- Differentiation Strategy: The second generic strategy is one of differentiating the product or service which the firm offers, creating something perceived as unique or different industry wide. This strategy provides marginal insulation from competition because of brand loyalty and the perception of uniqueness of the product.
- Focus Strategy: This strategy involves focusing on a particular buyer group, segment of the product line, or geographic market. While the cost leadership and segmentation strategies are aimed at achieving one industry wide objective, the focus strategy is built around being able to adequately meet the needs of the brands target market.
With increasing competition within the segment, the smart group based its business strategy on product differentiation. The company differentiated its products with its stylish design safety and eco-friendliness. The smart is associated with the Mercedes Benz brand, a brand known for its product quality, creative flair, innovation, and a long and unique tradition within the automobile industry. Hence, among customers, there is a sense of reliability in the brand name. The shape, size and design of the vehicle are totally eye catching and bring a totally new perspective to passenger vehicle construction. Its small size makes the car easy to fit into small parking spaces, and easy to manoeuvre through the small intra-city roads which are common in Europe.
With its small size, there were concerns over the cars stability and overall safety, but this was countered by the fact that the car is not a high speed vehicle. The car runs on a three cylinder engine which generates only seventy horse- power, enabling the car to hit top speeds of approximately 130Km/hr (http://www.dailymail.co.uk/sciencetech/article-1019650/Mini-smart-car-earns-marks-safety-crash-tests.html). The car incorporates conventional safety features such as the anti-lock braking system, driver and passenger and side impact air-bags. Also, with the design using the unique "tridon steel safety shell", passengers are fully protected in the case of a collision.
Perhaps the most important or unique selling point of this product is its image of eco-friendliness. With rapid increase in fuel prices globally, and growing concern among the consumers about the environmental impact of fuel consumption, Smart was able to generate interest among people with the low fuel consumption of its car. Buyers looking to save cost on keeping their vehicles on the road through reduced spending on fuel will often opt for the smart as it offers a viable choice with a fuel consumption rate of approximately 50 miles/gallon (3.3litres/100Km), with the manufacturers claiming that the vehicle can go on a journey from London to Edinburgh (404 miles apart) with a full tank of petrol (33liters).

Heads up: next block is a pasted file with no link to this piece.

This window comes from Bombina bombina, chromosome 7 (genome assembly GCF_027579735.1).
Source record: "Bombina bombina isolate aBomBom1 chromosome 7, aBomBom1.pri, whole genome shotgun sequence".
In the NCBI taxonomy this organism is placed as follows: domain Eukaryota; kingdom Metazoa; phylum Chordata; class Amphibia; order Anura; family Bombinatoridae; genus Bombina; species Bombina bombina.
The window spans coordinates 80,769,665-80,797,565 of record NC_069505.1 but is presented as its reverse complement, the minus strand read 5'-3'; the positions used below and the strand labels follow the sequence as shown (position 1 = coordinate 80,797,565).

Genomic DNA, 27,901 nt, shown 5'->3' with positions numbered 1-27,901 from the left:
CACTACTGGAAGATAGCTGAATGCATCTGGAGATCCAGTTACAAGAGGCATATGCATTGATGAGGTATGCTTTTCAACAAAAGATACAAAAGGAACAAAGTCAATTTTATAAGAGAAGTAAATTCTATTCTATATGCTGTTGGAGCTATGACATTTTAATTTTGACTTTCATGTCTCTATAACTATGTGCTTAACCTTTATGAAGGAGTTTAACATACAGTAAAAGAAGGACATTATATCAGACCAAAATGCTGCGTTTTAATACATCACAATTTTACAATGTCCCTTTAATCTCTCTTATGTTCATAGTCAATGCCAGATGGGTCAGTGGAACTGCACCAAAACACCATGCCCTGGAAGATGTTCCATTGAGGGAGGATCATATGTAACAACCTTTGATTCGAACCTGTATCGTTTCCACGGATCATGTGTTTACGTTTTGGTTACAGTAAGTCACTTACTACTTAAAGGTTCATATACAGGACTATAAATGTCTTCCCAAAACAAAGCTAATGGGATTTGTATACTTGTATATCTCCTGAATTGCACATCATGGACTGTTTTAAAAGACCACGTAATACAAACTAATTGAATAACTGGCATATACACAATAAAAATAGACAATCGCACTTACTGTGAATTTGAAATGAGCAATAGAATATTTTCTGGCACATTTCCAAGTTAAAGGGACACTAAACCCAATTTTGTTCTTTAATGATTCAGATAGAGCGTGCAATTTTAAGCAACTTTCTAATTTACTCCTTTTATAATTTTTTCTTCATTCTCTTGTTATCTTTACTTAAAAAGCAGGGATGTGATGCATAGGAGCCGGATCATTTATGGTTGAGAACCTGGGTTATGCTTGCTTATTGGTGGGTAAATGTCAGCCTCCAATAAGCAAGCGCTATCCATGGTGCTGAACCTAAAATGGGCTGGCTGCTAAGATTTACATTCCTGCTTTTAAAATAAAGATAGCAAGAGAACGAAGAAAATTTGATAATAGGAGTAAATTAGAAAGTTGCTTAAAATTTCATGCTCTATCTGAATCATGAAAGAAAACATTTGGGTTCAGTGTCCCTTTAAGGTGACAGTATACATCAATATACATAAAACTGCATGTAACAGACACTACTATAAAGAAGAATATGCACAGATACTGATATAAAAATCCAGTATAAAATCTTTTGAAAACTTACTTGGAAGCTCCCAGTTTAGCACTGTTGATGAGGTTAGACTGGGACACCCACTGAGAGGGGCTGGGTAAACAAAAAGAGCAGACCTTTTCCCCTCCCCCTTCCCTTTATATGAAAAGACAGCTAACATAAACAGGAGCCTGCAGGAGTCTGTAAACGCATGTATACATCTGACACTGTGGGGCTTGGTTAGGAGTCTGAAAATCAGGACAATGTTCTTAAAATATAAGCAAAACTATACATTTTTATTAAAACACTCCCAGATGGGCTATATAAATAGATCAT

From its target market of modern urban young people, usually middle class city dwellers, the cars clientele has increased to a wide range of users. This situation is not easily defined geographically or demographically but more by an ever changing attitude of consumers, who have found a new trend in greener cars and cars designed to use alternative fuels. Consumers are beginning to be more conscious of their image as contributors to global warming, with celebrities seen to drop their big, high petrol consuming vehicles for the smart, just in a bid to make a publicity statement.
Comparative Analysis; smart versus the Mini Cooper:
To be able to position a business appropriately to maximise the value of the capabilities that distinguish it from its competitors, it is important to carry out a perceptive competitor analysis. The objective of a competitor analysis is to develop a profile of the nature and success of the likely strategy changes a competitor might make, the competitors probable response to the range of feasible strategic moves other firms could initiate, and the competitors probable reaction to the array of industry changes and broader environmental shifts that might occur (Porter, M. 2005). Figure 3 below shows a competitive analysis of the chosen competitor to the smart, the BMW Mini.